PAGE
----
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Voyager to safety

Safer: Third-generation Chrysler people-mover has a total of 10 airbags.

Stung by poor crash test results, Chrysler says its latest MPV is much improved

3 Apr 2008

CHRYSLER claims its new-generation, RT-series Grand Voyager launched in Australia last week is the safest people-mover it has ever sold in Australia.

The American company also believes that the latest version would achieve an improved crash-test result from the independent NCAP authority, after the previous two generations achieved no more than two stars out of five – once in 2006 with the RG and in 1999 with the GS.

Speaking in Melbourne last week, Chrysler Australia’s general manager for marketing and product Craig Bradshaw revealed that America’s NHTSA National Highway Traffic Safety Administration has awarded a US version of the RT Grand Voyager a maximum of five stars for front and side impacts, and a class-leading four stars for rollover safety.

Mr Bradshaw also said that he is confident of a strong outcome since the latest model now boasts more than 25 safety and security features compared to the outgoing RG version.

These include a host of active safety equipment such as ESP stability and traction control, anti-lock brakes with brake assist technology, tyre pressure monitors, rear parking assist, and Chrysler’s EARS Enhanced Accident Response – which makes it easier for emergency personnel to see and reach occupants in the event of an accident by turning on the interior lighting and unlocking the doors after airbag deployment. It also shuts off the flow of fuel to the engine, according to Chrysler.

Mr Bradshaw added that the brakes are now improved, with larger discs at the front (rising from 281 to 302mm) and back (up from 290 to 305mmm).

11 center imageLeft: Chrysler Australia’s general manager for marketing and product, Craig Bradshaw.

On the passive side, the Grand Voyager features 10 airbags, including the critical “Knee Blocker” supplemental restraint for both the driver and front-seat passenger that the previous UK-spec model lacked in the ENCAP crash test conducted late in 2006, as well as a new multi-stage driver’s side airbag.

According to Chrysler, other airbag-related advances in the latest model include a ‘low-risk deployment’ front passenger airbag that requires a more substantial impact before it fires.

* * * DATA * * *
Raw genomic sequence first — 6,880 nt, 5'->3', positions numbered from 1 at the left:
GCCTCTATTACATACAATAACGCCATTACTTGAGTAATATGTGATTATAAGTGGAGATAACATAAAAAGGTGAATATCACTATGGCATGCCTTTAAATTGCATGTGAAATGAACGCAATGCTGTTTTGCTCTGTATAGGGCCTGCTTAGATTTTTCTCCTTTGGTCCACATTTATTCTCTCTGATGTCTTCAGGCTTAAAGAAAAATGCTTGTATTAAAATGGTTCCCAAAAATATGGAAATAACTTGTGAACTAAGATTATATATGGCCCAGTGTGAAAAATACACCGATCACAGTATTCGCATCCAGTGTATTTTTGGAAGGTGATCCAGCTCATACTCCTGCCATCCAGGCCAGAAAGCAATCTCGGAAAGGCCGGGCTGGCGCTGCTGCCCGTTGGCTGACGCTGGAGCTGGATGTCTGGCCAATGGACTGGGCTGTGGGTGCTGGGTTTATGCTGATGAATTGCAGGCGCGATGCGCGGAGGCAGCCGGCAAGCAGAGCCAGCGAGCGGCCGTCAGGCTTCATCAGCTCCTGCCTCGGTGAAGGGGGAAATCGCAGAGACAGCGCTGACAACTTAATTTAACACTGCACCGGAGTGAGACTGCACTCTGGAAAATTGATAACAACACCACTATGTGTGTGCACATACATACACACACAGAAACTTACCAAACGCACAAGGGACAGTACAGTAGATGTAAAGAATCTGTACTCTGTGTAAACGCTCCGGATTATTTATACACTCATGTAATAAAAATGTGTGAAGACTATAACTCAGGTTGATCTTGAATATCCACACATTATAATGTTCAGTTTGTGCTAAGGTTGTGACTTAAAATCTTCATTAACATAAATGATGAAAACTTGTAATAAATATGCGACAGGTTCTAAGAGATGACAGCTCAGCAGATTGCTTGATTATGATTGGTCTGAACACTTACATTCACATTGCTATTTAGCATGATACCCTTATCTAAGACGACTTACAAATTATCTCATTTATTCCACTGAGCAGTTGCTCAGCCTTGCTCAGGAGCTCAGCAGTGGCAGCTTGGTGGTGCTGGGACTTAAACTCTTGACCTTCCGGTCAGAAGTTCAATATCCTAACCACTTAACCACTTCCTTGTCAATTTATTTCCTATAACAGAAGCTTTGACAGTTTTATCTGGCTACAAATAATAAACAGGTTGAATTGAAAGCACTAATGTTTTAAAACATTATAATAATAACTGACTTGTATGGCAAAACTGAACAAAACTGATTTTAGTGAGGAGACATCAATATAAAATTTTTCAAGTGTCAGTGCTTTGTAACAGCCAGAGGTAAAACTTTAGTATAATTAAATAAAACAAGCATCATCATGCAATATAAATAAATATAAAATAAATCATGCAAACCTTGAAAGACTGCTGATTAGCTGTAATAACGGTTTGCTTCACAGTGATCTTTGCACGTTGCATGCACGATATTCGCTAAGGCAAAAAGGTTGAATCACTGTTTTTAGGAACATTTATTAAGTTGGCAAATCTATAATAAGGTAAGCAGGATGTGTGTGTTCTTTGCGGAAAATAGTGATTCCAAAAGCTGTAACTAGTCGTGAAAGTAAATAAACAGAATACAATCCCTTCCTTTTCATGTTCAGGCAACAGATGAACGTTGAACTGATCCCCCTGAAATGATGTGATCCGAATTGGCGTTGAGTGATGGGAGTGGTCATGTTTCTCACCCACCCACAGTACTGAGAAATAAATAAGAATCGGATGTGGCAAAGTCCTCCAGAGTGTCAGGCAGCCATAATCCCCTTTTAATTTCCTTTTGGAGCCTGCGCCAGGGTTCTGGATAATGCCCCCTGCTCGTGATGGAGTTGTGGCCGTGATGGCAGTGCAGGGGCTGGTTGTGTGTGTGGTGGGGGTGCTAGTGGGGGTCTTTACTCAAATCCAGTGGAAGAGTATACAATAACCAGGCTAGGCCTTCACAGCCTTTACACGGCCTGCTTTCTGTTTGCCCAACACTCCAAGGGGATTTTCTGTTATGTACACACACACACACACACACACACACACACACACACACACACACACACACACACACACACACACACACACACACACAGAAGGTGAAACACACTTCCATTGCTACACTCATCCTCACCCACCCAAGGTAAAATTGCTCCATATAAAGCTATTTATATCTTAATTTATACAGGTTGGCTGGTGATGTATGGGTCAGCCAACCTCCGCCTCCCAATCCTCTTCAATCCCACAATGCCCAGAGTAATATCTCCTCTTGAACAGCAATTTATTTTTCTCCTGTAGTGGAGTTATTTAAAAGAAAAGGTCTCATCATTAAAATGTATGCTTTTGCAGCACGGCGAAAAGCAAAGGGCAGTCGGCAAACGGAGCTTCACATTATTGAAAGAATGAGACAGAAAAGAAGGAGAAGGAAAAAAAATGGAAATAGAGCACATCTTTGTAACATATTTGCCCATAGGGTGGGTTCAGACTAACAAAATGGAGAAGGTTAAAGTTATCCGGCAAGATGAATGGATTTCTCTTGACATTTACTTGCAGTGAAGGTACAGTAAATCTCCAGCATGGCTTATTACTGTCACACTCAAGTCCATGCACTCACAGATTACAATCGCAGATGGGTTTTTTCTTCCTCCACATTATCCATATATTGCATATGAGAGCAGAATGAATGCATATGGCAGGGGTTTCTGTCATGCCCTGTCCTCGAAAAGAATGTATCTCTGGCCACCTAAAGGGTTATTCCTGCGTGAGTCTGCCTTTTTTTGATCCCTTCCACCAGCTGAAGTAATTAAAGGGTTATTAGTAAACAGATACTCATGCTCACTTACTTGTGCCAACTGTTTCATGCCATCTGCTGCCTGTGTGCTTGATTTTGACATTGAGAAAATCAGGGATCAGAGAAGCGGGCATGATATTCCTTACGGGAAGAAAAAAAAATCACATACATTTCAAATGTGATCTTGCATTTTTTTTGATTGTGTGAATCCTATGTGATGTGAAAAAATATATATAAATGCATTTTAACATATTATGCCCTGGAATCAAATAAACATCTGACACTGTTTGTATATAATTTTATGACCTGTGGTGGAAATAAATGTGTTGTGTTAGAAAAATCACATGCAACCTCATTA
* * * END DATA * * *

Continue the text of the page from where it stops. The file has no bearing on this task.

There are also other sensors incorporated that detect an impending rollover and so deploy the appropriate airbags for up to five seconds in order to give optimum protection in the subsequent impacts that invariably result in such scenarios. The seatbelt pretensioners are also activated for an extended time during this event.

Additionally, Chrysler points out that the side airbags’ total volume is more than two times more than that found in other comparable vehicles.

The availability of HID High Intensity Discharge headlights is another new safety advance for the Grand Voyager, as is an energy-absorbent steering column and side mirror indicator repeaters.

A little over a year ago, the European NCAP regime indirectly referred to Chrysler as "lazy about safety" when it tested the previous-generation, RG Voyager and awarded it a "poor" safety score of two stars (with the last star struck through) seven years after the MPV was first handed down an equally poor two-star result.

At the time, Euro NCAP chairman, Claes Tingvall, slammed the Voyager result and criticised Chrysler in the UK for not offering the same level of safety and security that the model sold in mainland Europe did.

"I find it shocking that... Chrysler continues to sell this version in the UK while a better-equipped and better-performing version is available in left-hand drive across the rest of Europe...” Mr Tingvall said.

Chrysler Australia spokesman Jerry Stamoulis said that the RG Voyager in question was a UK diesel model not offered in Australia, and so this outcome was not directly comparable to the model sold here.

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